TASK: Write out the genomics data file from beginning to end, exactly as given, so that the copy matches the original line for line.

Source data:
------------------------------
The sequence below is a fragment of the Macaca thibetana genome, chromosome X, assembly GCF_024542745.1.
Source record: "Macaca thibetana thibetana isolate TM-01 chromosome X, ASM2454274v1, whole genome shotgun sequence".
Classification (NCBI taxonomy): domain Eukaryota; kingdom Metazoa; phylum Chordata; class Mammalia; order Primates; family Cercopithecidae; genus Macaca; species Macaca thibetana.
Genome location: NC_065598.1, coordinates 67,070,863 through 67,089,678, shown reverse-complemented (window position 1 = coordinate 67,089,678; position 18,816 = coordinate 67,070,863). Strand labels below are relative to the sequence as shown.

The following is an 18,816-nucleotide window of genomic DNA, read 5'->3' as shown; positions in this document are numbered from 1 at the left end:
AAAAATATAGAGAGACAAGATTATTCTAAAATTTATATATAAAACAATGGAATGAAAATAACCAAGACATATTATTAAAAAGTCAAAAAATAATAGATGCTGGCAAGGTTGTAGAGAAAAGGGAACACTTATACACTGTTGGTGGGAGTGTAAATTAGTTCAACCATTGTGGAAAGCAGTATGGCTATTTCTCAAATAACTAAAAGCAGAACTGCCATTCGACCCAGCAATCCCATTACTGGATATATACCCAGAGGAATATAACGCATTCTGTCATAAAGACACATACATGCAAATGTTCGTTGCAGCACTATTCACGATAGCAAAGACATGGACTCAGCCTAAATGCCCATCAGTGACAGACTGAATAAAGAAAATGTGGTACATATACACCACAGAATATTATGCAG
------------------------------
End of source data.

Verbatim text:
The sequence below is a fragment of the Macaca thibetana genome, chromosome X, assembly GCF_024542745.1.
Source record: "Macaca thibetana thibetana isolate TM-01 chromosome X, ASM2454274v1, whole genome shotgun sequence".
Classification (NCBI taxonomy): domain Eukaryota; kingdom Metazoa; phylum Chordata; class Mammalia; order Primates; family Cercopithecidae; genus Macaca; species Macaca thibetana.
Genome location: NC_065598.1, coordinates 67,070,863 through 67,089,678, shown reverse-complemented (window position 1 = coordinate 67,089,678; position 18,816 = coordinate 67,070,863). Strand labels below are relative to the sequence as shown.

The following is an 18,816-nucleotide window of genomic DNA, read 5'->3' as shown; positions in this document are numbered from 1 at the left end:
AAAAATATAGAGAGACAAGATTATTCTAAAATTTATATATAAAACAATGGAATGAAAATAACCAAGACATATTATTAAAAAGTCAAAAAATAATAGATGCTGGCAAGGTTGTAGAGAAAAGGGAACACTTATACACTGTTGGTGGGAGTGTAAATTAGTTCAACCATTGTGGAAAGCAGTATGGCTATTTCTCAAATAACTAAAAGCAGAACTGCCATTCGACCCAGCAATCCCATTACTGGATATATACCCAGAGGAATATAACGCATTCTGTCATAAAGACACATACATGCAAATGTTCGTTGCAGCACTATTCACGATAGCAAAGACATGGACTCAGCCTAAATGCCCATCAGTGACAGACTGAATAAAGAAAATGTGGTACATATACACCACAGAATATTATGCAG